While the Save Darfur Coalition mildly "applauded" Berkshire Hathaway's PetroChina sales, even if they weren't driven by human-rights concerns, another group that's been urging Warren Buffett to divest is more direct in its criticism.
As Berkshire was selling PetroChina over the past month or so, Investors Against Genocide was suggesting Buffett was making a statement against China's business ties to the Sudanese government, which is accused of supporting mass killings in Darfur. In three statements spanning late September through early October, it used the same language: "It is increasingly clear that his pattern of sales indicates that he no longer wants to be associated with an investment that helps to fund genocide."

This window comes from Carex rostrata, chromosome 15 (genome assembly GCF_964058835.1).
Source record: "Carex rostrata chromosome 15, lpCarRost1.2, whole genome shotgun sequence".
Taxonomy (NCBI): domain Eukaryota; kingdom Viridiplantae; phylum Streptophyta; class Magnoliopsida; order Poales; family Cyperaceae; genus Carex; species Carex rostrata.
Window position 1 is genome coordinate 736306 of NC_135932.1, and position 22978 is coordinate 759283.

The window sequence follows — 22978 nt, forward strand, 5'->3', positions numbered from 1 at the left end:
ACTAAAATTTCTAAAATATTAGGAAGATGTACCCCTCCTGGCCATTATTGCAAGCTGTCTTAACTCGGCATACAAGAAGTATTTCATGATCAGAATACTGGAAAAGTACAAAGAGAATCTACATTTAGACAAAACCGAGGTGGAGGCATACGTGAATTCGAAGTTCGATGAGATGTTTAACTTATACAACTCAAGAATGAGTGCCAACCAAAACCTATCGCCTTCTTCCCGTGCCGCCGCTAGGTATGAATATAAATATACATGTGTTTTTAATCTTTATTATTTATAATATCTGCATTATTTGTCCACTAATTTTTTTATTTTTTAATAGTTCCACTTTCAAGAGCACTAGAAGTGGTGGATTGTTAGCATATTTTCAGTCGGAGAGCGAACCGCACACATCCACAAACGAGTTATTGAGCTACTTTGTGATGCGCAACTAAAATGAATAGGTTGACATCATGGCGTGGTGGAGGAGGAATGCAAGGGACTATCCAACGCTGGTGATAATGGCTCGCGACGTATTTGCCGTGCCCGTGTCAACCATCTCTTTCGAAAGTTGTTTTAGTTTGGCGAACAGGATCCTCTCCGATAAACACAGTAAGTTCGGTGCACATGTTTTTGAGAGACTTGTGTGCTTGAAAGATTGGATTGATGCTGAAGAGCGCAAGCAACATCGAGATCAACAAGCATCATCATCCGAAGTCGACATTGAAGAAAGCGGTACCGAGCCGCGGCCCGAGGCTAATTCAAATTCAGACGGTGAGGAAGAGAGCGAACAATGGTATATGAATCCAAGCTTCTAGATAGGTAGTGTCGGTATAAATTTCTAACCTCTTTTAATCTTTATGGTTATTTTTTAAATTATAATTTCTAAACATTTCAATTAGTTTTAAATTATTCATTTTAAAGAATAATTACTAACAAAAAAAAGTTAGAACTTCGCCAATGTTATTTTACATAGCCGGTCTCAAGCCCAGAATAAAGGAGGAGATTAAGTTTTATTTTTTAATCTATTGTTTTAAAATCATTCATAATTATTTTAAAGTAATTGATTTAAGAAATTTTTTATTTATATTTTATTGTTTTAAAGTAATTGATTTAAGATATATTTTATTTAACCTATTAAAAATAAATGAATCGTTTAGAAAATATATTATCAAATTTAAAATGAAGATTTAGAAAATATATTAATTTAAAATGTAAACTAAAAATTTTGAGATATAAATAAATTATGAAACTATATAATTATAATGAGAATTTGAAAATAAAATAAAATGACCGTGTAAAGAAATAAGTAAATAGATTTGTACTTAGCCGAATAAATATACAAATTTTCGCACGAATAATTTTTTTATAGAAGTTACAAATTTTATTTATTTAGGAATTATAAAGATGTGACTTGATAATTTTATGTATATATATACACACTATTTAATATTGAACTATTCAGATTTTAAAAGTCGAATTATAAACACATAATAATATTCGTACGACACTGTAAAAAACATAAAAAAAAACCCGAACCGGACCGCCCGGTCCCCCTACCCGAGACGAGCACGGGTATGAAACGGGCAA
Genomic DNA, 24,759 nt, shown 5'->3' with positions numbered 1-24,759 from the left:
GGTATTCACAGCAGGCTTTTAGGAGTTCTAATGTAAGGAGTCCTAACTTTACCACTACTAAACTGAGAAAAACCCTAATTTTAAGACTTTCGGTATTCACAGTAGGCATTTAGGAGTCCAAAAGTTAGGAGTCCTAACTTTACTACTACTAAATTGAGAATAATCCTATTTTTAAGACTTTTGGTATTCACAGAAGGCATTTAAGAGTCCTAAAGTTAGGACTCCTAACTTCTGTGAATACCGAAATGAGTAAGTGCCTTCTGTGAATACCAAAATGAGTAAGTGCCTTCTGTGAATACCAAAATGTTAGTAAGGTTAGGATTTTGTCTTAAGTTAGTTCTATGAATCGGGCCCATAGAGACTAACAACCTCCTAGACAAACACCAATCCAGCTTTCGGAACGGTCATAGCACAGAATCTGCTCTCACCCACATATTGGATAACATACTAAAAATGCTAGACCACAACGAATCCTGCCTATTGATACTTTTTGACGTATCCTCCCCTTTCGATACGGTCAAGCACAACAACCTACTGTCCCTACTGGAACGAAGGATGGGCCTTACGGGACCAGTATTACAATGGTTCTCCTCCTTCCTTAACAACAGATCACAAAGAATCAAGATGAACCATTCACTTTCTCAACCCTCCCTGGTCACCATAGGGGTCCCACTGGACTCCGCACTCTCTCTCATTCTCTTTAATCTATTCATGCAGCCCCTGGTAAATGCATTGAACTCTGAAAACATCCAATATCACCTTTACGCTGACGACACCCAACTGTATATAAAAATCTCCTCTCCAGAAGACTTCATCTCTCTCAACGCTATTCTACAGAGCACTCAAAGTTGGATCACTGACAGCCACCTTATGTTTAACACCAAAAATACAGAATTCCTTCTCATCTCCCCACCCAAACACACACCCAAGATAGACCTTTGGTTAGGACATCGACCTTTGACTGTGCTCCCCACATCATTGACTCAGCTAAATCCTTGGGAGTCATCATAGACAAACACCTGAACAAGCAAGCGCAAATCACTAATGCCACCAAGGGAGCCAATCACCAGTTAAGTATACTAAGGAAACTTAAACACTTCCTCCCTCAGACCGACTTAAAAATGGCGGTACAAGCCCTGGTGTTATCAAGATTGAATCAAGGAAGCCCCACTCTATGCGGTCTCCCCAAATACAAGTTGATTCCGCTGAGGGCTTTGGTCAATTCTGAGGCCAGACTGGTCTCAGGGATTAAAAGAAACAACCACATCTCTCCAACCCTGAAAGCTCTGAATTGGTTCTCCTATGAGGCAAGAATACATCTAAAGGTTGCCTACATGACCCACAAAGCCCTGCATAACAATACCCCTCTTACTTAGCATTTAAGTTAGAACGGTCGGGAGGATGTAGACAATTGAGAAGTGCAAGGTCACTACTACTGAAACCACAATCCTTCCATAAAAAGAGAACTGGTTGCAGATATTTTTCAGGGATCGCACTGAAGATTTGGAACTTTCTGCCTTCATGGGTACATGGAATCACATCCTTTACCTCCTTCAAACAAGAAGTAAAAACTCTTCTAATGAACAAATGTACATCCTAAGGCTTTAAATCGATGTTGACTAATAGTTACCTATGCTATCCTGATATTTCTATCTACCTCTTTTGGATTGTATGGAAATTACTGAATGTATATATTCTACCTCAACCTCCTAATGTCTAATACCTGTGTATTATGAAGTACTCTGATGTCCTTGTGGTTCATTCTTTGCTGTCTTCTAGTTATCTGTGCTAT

Now that Buffett has said Darfur was not a factor in the sales, the group is clearly disappointed:
"His statements indicate that Mr. Buffett, like many financial managers, has avoided his ethical responsibilities in the face of genocide. Contrary to assertions otherwise, ethical responsibility and fiduciary responsibility are not mutually exclusive."
Investors Against Genocide says it will continue to try to convince financial managers to divest, in part because "the vast majority of Americans want their investments to be genocide-free."
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